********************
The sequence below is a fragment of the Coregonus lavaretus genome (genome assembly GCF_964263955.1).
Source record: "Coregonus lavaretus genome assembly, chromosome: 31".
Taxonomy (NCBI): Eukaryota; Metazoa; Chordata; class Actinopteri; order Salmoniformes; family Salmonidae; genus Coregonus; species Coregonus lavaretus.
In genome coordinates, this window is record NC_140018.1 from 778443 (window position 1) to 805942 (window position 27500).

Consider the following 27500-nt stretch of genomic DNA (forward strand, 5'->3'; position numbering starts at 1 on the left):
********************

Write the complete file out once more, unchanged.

The sequence below is a fragment of the Coregonus lavaretus genome (genome assembly GCF_964263955.1).
Source record: "Coregonus lavaretus genome assembly, chromosome: 31".
Taxonomy (NCBI): Eukaryota; Metazoa; Chordata; class Actinopteri; order Salmoniformes; family Salmonidae; genus Coregonus; species Coregonus lavaretus.
In genome coordinates, this window is record NC_140018.1 from 778443 (window position 1) to 805942 (window position 27500).

Consider the following 27500-nt stretch of genomic DNA (forward strand, 5'->3'; position numbering starts at 1 on the left):